Enter the era of the 21-year-old chief executive. An era that seems to promise more for the kid who could program an iOS game in his room than the one who scored straight As for history and mathematics.
In Asia especially - the land of the tiger mum and grade-A robot scholars - this meant that, slowly but surely, a new kind of academic rebel was emerging from universities all over the world.
With the rise of the middle class, Asia alone has contributed more to international student populations across schools in the West and, in some countries such as the US and Australia, even outweighed local student populations.
We take an interest in this because these trends in education have a direct and long-term effect on the success of our industry and therefore our agency. Many of these students will rise to the ranks of management, not just as agency professionals but also on the client side.
As an agency that has a median age of 35, we have always advocated the potential of all things emergent. A faith that a select group of things in their infancy will always be better than the mass of thought leadership that is already adopted, greying and buried in a comfort zone.
No longer is an art-and-copy team sufficient. This duo has had historical success against the age-old advertising problem, but not the business problems that keep today's global business leaders up at night. The kinds of problems clients have been led to believe require a Goliath mix of media buying and planning, research, digital, creative, public relations, social, CRM and, in some cases, word-of-mouth agencies to solve.
In Singapore, we have been fighting this mode of operation for years by creating our team structures to deliver what is right, not what is expected. A team at The Secret Little Agency is essentially a silo of specialists from our creative, production, planning and technology practices that may span one of 19 different roles at the agency, from the good old copywriter to our director of culture.
This rapid reiteration of our team structure have allowed us to deliver more exacting creative solutions to our clients without the loss of quality control often associated when such specialists roles are outsourced.
At much harassment from our small but eager experience design team, we made our first formal investment into creating a dedicated 3D printing and rapid prototyping studio within TSLA.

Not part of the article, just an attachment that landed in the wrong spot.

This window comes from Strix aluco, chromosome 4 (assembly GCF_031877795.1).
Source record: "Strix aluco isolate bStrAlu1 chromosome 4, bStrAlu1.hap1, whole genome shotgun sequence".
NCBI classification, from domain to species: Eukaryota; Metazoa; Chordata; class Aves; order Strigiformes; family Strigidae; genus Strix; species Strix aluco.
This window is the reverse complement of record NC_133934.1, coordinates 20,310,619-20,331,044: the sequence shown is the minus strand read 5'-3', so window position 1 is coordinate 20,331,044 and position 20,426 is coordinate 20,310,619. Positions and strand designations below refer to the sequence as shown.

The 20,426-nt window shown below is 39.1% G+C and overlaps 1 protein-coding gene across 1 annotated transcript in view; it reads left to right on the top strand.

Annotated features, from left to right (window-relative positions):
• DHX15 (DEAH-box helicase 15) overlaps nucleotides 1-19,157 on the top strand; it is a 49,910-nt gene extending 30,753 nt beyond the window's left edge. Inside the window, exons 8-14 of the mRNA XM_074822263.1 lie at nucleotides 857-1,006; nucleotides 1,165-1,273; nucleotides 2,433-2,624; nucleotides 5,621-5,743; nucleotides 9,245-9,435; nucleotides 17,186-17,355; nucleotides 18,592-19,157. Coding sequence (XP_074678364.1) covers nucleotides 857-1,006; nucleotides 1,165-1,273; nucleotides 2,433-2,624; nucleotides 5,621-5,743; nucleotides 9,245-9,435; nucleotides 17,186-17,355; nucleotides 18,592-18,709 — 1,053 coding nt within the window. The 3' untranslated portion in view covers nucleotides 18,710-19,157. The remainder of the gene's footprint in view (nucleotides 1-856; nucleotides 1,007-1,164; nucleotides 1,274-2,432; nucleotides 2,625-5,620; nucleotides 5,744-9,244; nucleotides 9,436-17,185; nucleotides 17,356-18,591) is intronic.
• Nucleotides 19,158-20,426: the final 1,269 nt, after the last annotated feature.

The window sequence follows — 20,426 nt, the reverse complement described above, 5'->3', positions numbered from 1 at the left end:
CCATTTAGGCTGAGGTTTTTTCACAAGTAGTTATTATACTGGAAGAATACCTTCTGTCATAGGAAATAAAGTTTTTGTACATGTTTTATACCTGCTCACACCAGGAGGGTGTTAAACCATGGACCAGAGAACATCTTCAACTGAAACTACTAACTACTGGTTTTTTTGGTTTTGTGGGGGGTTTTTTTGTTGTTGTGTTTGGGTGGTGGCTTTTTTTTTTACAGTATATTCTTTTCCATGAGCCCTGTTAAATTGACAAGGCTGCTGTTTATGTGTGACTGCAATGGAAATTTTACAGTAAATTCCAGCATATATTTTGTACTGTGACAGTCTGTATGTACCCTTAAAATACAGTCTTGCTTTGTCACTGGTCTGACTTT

Those in the know could say we were quite late to this game but, for many of our clients, showing up to a shopper marketing presentation with a scaled-down prototype of how their new lipstick kiosks would look like, or a foamcore version of a new shelf display system, was a welcome surprise.
They could finally feel, touch and therefore envision with much greater clarity what their hard-earned budgets were going to - and deservedly so. For years, the simple 2D artist impression was the "make-do" solution that needed to capture the intricacies in perspective and texture of a 3D world.
We are not looking for the best. We are looking for the brightest. You could almost say we want to find talent on the verge of something great.
Having hired our fair share of "award-winning" creative types from bigger, more established shops, we began to realise that it took almost 12 months to really untrain and recalibrate each individual to think afresh and re-instil a sense of possibility. We had to beat out the cynical and often jaded demon in each of these hires.
So, in 2012, we started to look beyond the typical big-name advertising agency experience. We needed to find talent young and inexperienced enough to think up big, unadulterated solutions that are agnostic to earned, owned and paid channels, yet old enough to respect convention and experience.
On that note - we are hiring!
Nicholas Ye is the chief executive of The Secret Little Agency